What follows is quite incomprehensible if you do not have some idea of maths/physics, but read on anyways :)The question that I have been asking for quite some time is : “What is information?”, from an abstract point of view. Would have hardly expected a physicist to answer this, but they did. Looks like there is a connection between the energy of a system and the information it contains. More precisely, the number of states that a system can take is directly proportional to the information it contains. This was put forward by Boltzmann, who is rightly well known for his huge contributions to physics. Take for example two people, A who sits on a chair the whole day and B who keeps running around the whole day. If someone tells you A is sitting on the chair, you would already know it, so it is nothing new to you. However, news about B’s whereabouts will always be new information to you. Therefore, an energetic system tends to contain more information than a static one.

One could also understand this by looking at a storage cell, which can contain n bits. As n increases, amount of information stored increases, so does amount of energy it contains (Not to be confused with present day memories like RAM, where most power is consumed by resistance and (silicon) crystal imperfections.) Boltzmann stated that if a system can have mutually distinguishable states, then the amount of entropy is given by . Entropy can be called a measure of the randomness in a system, that part of the system’s energy that is unavailable for useful work.

Claude Shannon, founder of practically everything we know (if we exaggerate a bit), generalized Boltzmann’s hypothesis to a case where we have some idea of the probability of a state of the system occuring, i.e, we have a probability distribution of the states of the system. In Boltzmann’s view, the distribution was uniform, and hence there was the result. In a probabilistic system, one can only talk of the expected information, and that is what we get: Information entropy is given by . Note that this reduces to the previous form if . Here, since the system behaves in ways we understand, the total entropy has been reduced by a factor . If the base of the logarithm being taken is 2, the unit of the value is called *bit. *If natural logarithms are used, it is called a *nat. *Nat, interestingly, corresponds to the Boltzmann constant when used to in an entropy context. Thus, we see the beginning of a link between entropy and information. We reduce the entropy of a system by gaining more information about the states in which it can be present. If we know exactly what state it is in, the amount of entropy is effectively zero.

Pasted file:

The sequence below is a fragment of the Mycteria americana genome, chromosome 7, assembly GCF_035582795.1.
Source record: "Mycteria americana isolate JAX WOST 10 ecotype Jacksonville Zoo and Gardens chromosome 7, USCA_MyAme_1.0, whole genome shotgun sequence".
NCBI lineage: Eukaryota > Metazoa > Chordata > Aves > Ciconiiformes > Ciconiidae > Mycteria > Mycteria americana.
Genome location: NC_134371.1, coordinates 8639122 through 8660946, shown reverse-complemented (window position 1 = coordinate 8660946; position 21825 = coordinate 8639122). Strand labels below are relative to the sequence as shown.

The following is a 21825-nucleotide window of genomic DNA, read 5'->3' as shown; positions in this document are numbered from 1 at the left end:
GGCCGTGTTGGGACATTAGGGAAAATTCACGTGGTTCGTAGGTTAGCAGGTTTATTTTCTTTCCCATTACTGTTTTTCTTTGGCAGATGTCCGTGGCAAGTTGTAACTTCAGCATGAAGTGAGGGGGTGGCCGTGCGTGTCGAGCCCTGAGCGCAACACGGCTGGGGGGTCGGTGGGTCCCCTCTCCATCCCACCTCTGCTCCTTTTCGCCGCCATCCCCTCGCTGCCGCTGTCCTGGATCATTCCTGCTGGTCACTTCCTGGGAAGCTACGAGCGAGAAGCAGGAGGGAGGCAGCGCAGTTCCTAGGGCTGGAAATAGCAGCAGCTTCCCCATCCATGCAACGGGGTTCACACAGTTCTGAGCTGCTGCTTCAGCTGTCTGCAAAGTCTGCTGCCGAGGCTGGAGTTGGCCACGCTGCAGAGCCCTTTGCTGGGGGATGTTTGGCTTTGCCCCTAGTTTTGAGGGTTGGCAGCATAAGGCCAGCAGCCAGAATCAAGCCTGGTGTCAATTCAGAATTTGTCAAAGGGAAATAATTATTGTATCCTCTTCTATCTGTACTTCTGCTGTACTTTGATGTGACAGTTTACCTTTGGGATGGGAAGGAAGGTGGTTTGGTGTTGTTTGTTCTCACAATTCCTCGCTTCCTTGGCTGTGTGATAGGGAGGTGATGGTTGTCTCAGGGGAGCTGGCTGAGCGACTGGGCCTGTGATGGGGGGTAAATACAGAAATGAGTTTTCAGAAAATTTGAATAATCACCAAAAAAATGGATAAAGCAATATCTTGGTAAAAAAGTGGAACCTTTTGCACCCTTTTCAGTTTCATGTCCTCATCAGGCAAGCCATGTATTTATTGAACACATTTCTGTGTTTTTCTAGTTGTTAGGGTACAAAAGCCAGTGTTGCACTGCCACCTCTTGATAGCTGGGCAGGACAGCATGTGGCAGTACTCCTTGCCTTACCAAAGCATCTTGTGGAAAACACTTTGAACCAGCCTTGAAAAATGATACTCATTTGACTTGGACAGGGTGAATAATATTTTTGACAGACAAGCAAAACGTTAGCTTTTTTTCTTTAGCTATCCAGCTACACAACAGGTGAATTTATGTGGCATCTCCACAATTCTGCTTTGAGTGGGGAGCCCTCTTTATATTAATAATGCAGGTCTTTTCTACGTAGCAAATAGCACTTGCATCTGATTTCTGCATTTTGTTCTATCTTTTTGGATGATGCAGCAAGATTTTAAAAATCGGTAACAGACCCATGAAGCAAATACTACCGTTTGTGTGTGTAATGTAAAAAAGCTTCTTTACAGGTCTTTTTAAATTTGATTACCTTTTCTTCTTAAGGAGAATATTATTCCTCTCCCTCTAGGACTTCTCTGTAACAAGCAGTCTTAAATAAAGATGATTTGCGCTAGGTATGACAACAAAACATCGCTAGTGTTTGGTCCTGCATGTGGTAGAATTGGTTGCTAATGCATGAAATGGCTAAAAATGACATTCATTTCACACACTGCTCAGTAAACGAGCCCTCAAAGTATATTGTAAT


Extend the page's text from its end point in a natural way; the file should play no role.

How do we find the distribution of states ? we have to measure. Therefore, what is being implied is that *measurement reduces the* *entropy of a system, *or that measurement reduces the uncertainty we have about a system, which seems intuitively correct. If system A measures system B, B’s entropy reduces, whereas the entropy of the system consisting of both A and B does not (from the viewpoint of a system C which has not measured either A or B). The information got via measurement must be stored (and/or erased) somewhere, and this requires energy. This could be seen as the solution for the famous Maxwell’s Demon paradox, which claimed to violate the second law of thermodynamics.

These views have importance in the theory of computation, especially in the lower limits of energy required for computation. Say, I have a system that takes in 2 bits and gives out 1 bit (like an OR gate), then the amount of energy expended must be atleast equal to the difference in information entropy, which is 1 bit. Similarly, if information entropy increases, the system must take in energy. You can read all this and more (especially qualifications) in this paper.